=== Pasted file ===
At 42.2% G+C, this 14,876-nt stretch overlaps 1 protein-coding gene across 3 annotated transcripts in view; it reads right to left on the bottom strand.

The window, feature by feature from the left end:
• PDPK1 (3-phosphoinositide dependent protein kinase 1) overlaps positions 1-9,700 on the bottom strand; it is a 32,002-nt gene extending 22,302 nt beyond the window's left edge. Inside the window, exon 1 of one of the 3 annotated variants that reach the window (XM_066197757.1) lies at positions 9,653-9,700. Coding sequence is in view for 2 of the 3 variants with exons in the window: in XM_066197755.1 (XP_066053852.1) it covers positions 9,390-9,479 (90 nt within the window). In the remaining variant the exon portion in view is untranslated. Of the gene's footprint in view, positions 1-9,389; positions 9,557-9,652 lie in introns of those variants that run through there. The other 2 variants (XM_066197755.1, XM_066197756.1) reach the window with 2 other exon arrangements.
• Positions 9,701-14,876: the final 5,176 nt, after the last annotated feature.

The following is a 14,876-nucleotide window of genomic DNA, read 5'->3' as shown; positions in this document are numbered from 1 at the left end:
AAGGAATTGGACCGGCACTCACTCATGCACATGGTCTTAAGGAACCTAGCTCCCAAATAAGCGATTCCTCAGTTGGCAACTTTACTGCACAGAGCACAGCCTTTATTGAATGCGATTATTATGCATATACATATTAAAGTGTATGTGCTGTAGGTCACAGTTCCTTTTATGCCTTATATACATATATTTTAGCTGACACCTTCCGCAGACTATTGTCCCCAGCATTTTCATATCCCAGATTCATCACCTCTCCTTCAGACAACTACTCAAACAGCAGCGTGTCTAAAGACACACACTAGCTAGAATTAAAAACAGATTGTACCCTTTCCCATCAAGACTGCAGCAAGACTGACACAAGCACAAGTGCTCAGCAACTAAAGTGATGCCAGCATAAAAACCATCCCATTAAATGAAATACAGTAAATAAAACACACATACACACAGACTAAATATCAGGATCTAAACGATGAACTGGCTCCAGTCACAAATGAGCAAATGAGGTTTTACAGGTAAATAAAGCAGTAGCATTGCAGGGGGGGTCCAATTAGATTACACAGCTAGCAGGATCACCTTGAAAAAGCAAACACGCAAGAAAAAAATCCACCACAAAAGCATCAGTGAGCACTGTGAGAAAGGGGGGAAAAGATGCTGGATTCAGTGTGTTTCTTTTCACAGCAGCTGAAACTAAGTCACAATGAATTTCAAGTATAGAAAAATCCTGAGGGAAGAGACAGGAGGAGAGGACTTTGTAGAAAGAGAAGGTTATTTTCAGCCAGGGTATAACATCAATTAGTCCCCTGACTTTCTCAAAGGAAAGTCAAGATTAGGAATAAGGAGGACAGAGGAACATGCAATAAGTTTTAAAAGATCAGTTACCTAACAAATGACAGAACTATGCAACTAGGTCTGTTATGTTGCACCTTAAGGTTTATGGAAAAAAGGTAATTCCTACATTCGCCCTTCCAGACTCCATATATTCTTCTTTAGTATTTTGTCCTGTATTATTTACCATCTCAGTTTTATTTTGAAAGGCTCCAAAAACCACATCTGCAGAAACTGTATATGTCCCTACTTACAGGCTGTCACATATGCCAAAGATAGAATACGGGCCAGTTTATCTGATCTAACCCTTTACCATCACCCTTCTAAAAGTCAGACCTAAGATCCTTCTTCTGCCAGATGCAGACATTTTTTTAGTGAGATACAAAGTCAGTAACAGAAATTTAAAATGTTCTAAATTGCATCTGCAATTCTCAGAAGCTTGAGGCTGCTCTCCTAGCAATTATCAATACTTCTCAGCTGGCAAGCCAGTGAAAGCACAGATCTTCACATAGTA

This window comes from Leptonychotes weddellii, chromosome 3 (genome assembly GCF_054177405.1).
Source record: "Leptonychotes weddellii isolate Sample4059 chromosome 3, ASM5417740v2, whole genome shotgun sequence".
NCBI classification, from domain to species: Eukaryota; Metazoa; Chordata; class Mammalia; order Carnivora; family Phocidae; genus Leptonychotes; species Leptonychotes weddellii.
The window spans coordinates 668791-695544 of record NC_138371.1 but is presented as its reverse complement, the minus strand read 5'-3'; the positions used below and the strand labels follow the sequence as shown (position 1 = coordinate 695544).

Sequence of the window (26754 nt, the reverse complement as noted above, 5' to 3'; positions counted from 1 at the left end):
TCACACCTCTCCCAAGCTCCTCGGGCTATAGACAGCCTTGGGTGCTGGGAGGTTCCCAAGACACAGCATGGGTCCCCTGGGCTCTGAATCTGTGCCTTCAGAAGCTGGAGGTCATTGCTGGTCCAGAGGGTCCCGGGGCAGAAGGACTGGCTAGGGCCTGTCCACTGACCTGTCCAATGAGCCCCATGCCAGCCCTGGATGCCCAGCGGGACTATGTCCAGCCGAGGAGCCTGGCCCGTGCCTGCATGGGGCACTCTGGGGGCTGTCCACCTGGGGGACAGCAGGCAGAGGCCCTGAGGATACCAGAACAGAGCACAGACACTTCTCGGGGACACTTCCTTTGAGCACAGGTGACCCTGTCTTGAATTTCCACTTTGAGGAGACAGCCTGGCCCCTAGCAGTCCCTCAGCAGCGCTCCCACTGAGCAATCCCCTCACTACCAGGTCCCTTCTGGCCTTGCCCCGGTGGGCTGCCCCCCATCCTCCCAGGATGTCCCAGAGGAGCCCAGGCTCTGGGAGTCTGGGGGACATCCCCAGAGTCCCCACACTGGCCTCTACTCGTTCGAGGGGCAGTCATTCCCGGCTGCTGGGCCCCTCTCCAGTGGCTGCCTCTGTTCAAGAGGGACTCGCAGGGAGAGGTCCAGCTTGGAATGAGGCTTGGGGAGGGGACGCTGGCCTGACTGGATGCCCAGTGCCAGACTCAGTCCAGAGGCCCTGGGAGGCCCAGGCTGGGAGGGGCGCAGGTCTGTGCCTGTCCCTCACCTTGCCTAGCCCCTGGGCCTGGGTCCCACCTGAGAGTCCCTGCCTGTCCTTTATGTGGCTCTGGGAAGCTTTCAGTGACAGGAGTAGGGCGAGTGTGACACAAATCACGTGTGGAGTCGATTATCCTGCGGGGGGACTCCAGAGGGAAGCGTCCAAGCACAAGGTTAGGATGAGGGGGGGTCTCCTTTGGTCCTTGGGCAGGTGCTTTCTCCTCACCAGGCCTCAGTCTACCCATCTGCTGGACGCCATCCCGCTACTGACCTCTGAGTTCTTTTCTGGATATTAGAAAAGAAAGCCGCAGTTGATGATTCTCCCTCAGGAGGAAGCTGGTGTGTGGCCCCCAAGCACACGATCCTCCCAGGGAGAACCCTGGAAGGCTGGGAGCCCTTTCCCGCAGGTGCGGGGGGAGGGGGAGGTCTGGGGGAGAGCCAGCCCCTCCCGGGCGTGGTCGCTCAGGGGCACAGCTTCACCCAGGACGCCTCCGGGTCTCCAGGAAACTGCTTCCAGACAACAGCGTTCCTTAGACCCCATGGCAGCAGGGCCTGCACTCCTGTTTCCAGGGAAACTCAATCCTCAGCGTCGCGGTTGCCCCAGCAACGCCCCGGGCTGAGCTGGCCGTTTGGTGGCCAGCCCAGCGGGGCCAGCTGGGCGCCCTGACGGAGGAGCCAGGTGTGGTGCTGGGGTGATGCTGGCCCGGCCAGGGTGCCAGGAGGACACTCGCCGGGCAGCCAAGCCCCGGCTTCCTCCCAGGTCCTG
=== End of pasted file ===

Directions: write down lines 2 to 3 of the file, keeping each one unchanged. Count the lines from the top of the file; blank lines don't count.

The window, feature by feature from the left end:
• PDPK1 (3-phosphoinositide dependent protein kinase 1) overlaps positions 1-9,700 on the bottom strand; it is a 32,002-nt gene extending 22,302 nt beyond the window's left edge. Inside the window, exon 1 of one of the 3 annotated variants that reach the window (XM_066197757.1) lies at positions 9,653-9,700. Coding sequence is in view for 2 of the 3 variants with exons in the window: in XM_066197755.1 (XP_066053852.1) it covers positions 9,390-9,479 (90 nt within the window). In the remaining variant the exon portion in view is untranslated. Of the gene's footprint in view, positions 1-9,389; positions 9,557-9,652 lie in introns of those variants that run through there. The other 2 variants (XM_066197755.1, XM_066197756.1) reach the window with 2 other exon arrangements.